The first time I heard Darkthrone's debut album I felt I was "soaring through damp air", over old crypts and dolmen-studded hillsides. There was something mystical at work that distinguished it from the vast majority of death metal at the time. In the days when 'black metal' referred to lyrical content rather than a musical 'sound', Darkthrone were one of the few death metal bands with a spiritual imprint to their music. Even the song titles were mysterious and evocative: 'Sunrise Over Locus Mortis', 'Iconoclasm Sweeps Cappadocia', 'The Watchtower'. If more death metal had been of this caliber, then it might not have stagnated into the robotic technical phenomenon it later became.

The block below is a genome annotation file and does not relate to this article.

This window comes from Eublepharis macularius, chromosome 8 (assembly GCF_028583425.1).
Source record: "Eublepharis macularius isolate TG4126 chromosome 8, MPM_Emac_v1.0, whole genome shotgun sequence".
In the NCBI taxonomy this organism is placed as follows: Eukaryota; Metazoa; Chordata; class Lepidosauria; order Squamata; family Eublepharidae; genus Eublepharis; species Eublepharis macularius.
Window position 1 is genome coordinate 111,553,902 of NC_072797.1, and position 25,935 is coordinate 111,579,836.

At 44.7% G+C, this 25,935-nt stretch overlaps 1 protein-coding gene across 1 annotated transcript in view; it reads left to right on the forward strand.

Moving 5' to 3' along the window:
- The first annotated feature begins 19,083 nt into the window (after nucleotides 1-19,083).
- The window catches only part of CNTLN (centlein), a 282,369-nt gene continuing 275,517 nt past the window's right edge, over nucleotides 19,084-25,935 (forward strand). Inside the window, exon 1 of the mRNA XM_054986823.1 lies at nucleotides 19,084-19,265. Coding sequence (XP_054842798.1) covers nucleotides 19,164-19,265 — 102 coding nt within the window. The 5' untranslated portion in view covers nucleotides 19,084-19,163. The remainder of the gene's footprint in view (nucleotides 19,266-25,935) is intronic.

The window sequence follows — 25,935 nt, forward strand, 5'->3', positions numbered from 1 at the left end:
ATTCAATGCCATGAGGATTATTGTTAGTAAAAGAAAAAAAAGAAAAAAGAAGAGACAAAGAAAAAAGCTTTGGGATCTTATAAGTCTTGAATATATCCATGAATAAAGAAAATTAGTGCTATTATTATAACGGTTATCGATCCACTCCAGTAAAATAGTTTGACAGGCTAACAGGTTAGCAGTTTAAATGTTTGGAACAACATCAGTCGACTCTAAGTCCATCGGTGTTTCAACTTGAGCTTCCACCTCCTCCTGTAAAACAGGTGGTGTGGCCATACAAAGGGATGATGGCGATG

Not that there is any shortage of technical skill to be found on 'Soulside Journey', where Fenriz's drumming in particular changes pattern nearly every second bar. But technicality in itself means nothing without atmosphere or emotional intensity, and the atmospheres of 'Soulside Journey' are still enticing today. Haunting, impressionist lyrics and cold, autumnal guitar elevates this far above the herd of 90s death metal, and points the way to the revolutionary black metal of their next album 'A Blaze in the Northern Sky'.